Crude oil options volatility fell as futures rose after President Barack Obama said he will meet with Congressional leaders next week for fiscal talks.
Implied volatility for at-the-money options expiring in January, a measure of expected price swings in futures and a gauge of options prices, was 28.99 percent on the New York Mercantile Exchange as of 4:10 p.m., down from 32.45 percent yesterday.
January-delivery crude oil rose 99 cents, or 1.2 percent, to settle at $86.55 a barrel on the Nymex.
Obama, speaking at the White House for the first time since his re-election, invited House and Senate leaders to begin talks to avoid the so-called fiscal cliff, $607 billion in automatic spending cuts and tax increases scheduled to take effect in January.
“There’s some hope they have to agree on something and the sentiment that the market was oversold,” said Fred Rigolini, vice president of Paramount Options Inc. in New York.
The most active options in electronic trading today were January $110 calls, which fell 1 cent to 8 cents a barrel on volume of 3,016 lots at 4:14 p.m. December $85 puts were the second-most active, with 2,786 lots exchanged as they declined 75 cents to 45 cents.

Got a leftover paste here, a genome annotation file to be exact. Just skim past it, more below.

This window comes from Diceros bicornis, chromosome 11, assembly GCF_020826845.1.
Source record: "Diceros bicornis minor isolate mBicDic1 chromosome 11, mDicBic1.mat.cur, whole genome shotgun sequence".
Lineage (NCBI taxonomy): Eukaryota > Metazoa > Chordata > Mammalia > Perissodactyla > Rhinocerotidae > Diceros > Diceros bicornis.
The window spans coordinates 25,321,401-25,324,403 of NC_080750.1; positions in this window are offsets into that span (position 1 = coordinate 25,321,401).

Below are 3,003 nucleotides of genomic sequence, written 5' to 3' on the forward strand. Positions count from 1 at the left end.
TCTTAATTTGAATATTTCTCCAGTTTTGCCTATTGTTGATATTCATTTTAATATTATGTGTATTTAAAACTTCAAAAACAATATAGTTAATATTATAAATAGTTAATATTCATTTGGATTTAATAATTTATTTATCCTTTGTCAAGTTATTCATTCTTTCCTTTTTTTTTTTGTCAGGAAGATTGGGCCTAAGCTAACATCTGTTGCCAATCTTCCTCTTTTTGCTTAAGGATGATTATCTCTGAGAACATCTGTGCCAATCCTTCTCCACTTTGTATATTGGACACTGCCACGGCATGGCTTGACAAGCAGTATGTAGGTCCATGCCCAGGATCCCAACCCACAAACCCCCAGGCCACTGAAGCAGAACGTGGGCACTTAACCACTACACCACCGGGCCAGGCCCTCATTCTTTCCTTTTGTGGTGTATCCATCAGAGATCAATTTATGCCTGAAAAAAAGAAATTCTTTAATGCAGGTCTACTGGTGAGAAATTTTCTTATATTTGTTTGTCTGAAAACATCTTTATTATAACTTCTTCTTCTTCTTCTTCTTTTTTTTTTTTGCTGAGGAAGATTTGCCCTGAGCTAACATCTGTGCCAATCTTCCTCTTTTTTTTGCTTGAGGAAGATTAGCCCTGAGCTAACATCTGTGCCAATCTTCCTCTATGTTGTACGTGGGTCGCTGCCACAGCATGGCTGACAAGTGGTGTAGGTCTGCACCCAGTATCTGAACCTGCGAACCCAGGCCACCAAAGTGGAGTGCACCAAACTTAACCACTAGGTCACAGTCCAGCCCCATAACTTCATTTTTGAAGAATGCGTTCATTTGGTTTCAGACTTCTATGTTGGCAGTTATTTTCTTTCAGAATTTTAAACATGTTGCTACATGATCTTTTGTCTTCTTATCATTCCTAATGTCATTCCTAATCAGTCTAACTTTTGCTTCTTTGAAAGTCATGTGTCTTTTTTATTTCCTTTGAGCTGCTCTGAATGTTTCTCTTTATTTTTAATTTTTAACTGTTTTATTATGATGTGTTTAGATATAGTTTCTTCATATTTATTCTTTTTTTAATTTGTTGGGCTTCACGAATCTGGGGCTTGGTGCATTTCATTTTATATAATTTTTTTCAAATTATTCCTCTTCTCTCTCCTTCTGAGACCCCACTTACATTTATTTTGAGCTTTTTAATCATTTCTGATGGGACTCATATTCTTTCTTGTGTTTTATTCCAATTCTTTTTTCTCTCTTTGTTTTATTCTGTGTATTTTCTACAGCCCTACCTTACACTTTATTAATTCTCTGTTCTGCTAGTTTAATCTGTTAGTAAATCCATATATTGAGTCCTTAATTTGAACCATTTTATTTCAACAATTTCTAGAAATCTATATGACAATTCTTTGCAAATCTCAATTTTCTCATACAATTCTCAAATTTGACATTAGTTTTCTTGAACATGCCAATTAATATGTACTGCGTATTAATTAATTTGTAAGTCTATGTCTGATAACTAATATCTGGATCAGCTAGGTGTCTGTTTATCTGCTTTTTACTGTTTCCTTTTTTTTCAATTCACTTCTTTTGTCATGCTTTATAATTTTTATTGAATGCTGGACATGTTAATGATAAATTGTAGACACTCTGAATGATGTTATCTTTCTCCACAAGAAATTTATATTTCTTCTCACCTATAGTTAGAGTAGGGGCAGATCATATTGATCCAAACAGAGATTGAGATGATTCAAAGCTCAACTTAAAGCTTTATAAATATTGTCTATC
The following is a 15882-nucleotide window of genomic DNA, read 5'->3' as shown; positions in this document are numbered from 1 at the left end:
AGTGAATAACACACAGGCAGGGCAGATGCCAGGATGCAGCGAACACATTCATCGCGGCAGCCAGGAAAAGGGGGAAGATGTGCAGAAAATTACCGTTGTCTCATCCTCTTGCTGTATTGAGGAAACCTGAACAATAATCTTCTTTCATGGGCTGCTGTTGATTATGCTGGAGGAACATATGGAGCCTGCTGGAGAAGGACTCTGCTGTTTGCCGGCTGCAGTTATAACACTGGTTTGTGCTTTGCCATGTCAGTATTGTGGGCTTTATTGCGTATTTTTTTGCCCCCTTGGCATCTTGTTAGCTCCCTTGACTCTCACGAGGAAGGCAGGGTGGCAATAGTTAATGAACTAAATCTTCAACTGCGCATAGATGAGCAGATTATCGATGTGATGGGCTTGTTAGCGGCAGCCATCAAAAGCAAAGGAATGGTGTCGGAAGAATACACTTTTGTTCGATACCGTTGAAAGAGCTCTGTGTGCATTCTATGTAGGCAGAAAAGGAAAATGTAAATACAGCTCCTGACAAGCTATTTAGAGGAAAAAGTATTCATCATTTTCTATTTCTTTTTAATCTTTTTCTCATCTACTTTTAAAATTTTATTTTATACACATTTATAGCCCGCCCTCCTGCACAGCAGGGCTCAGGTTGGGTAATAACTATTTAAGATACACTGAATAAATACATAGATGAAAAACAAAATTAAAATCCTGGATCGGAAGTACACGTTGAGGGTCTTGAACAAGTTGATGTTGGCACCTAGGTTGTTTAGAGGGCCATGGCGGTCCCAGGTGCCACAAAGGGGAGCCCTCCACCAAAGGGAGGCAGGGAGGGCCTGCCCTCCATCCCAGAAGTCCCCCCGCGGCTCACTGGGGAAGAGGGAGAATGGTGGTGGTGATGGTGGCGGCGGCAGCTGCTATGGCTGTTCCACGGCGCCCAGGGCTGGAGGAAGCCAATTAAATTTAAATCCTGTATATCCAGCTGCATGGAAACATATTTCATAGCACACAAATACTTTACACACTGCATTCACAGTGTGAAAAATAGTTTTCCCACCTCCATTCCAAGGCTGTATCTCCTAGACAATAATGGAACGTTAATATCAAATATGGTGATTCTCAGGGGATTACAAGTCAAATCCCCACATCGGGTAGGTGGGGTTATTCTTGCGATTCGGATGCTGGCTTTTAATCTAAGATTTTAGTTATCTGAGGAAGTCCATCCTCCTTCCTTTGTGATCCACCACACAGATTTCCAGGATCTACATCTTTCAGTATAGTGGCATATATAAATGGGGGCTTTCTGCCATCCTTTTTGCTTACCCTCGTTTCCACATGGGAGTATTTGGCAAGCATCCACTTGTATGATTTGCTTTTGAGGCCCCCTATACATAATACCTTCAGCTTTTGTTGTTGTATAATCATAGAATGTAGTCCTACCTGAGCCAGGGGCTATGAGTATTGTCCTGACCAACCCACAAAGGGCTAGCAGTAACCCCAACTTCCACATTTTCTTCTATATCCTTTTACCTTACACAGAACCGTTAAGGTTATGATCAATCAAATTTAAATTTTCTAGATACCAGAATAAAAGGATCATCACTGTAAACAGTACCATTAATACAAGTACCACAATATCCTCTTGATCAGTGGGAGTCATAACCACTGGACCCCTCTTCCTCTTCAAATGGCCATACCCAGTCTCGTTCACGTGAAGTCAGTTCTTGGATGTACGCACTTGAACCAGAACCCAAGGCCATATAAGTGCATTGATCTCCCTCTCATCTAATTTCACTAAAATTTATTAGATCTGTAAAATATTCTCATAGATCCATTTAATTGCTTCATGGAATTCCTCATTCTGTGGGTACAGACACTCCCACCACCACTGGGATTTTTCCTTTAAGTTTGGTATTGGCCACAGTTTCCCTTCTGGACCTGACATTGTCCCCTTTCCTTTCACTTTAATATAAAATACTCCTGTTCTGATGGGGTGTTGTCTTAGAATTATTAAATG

Bets that prices would rise, or calls, accounted for 50 percent of the 44,309 lots traded.
The exchange distributes real-time data for electronic trading and releases information the next business day on open-outcry volume, where the bulk of options activity occurs.
In the previous session, calls made up 51 percent of the 152,042 contracts traded.
December $80 puts were the most actively traded options yesterday with 10,421 contracts. They fell 18 cents to 14 cents a barrel. December $85 puts declined 60 cents to $1.20 on volume of 8,265 lots.
Open interest was highest for December $120 calls with 68,068 contracts. Next were December $125 calls with 46,020 lots and December $115 calls with 42,045.